Use mathematical models to represent and understand quantitative relationships

Data Analysis and Probability

Develop and evaluate inferences and predictions that are based on data

Formulate questions that can be addressed with data and collect, organize, and display
relevant data to answer them

Numbers and Operations

Understand meanings of operations and how they relate to one another

Grades 912

Algebra

Use mathematical models to represent and understand quantitative relationships

Data Analysis and Probability

Develop and evaluate inferences and predictions that are based on data
North Carolina Standards:

Standard Course of Study Grades 68 and 912:
The Unifying Concepts of Science consist of:

Systems, Order, and Organization

Evidence, Models, and Explanation

Constancy, Change, and Measurement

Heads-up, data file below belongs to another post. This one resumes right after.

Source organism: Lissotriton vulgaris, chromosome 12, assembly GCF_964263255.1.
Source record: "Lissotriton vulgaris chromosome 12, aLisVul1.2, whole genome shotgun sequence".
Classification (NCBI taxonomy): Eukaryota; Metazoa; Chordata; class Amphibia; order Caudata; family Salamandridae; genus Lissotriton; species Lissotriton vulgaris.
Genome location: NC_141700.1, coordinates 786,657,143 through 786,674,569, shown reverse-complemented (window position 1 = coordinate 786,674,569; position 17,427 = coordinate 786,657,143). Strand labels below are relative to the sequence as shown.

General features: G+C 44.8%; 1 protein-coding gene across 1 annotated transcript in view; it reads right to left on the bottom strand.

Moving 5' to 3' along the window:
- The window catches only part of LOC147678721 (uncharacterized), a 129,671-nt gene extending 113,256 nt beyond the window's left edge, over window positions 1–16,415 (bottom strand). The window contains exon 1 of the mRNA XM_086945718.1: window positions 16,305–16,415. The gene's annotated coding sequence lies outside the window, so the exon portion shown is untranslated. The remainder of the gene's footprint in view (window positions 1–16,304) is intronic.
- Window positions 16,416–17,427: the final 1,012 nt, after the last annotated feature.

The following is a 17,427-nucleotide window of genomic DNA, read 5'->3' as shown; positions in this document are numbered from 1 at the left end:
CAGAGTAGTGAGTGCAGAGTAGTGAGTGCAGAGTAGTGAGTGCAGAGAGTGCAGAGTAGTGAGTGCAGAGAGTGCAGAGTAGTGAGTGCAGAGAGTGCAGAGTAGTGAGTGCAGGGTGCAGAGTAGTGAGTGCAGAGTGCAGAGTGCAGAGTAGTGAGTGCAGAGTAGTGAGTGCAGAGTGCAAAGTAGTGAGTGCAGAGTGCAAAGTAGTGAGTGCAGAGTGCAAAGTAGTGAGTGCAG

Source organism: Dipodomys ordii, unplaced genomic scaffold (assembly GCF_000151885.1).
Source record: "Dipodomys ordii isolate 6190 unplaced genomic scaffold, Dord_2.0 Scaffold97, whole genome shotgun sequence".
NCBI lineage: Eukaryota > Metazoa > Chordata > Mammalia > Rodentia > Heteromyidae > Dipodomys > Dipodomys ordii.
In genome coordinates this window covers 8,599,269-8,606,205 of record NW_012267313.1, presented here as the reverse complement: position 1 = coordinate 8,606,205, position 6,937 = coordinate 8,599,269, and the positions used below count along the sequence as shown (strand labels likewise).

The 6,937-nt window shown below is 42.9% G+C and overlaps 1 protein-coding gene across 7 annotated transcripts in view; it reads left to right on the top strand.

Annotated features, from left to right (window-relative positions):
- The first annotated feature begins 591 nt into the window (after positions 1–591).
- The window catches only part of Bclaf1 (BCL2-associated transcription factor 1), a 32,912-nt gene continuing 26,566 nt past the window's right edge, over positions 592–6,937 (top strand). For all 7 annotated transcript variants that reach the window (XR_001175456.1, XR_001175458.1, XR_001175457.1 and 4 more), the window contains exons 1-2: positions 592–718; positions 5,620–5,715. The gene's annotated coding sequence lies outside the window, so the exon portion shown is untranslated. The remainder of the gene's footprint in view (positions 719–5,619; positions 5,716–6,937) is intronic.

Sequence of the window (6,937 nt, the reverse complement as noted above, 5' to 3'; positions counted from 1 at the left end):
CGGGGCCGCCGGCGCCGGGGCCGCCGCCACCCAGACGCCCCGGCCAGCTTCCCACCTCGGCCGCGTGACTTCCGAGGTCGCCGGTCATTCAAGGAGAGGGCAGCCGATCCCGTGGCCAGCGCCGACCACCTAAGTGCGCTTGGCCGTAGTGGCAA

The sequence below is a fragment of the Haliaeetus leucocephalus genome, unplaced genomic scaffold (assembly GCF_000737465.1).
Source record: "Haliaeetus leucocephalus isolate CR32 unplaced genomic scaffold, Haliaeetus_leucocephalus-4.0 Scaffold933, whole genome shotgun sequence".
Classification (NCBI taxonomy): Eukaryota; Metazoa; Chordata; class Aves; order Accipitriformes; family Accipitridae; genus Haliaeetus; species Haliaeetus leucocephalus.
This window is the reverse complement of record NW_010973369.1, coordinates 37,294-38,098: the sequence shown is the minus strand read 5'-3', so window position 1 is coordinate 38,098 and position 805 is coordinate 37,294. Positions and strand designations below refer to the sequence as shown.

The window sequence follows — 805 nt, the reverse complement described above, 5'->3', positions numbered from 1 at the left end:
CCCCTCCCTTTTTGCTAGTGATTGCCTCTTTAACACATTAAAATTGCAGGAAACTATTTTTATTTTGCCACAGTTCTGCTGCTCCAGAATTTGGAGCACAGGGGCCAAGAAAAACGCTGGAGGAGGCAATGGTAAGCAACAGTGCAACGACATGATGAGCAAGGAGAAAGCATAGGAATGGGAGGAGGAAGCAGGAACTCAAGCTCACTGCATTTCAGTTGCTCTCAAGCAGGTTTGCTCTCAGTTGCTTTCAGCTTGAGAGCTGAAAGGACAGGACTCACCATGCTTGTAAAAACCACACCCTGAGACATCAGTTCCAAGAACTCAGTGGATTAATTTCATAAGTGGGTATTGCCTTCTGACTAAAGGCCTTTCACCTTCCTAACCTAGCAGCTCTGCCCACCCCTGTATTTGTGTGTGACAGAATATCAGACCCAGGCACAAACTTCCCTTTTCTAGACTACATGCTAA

Standard Course of Study Grades 68 and 912 (Biology):
COMPETENCY GOAL 5: The learner will develop an understanding of the ecological relationships
among organisms.
Objectives
5.01 Investigate and analyze the interrelationships among organisms, populations, communities,
and ecosystems.

Abiotic and biotic factors
National Science Education Standards:

Content Standard A Science as Inquiry
Abilities necessary to do scientific inquiry

Develop descriptions, explanations, predictions, and models using evidence. Students
should base their explanation on what they observed, and as they develop cognitive skills,
they should be able to differentiate explanation from descriptionproviding causes for
effects and establishing relationships based on evidence and logical argument.

This standard requires a subject matter knowledge base so the students can effectively
conduct investigations, because developing explanations establishes connections between
the content of science and the contexts within which students develop new knowledge.
Related Activities from Shodor
Rabbits and Wolves  An agent model simulating predatorprey relationships
Directable Fire!!  Run a simulation of how a fire will spread through a stand of trees, learning about probability
and chaos.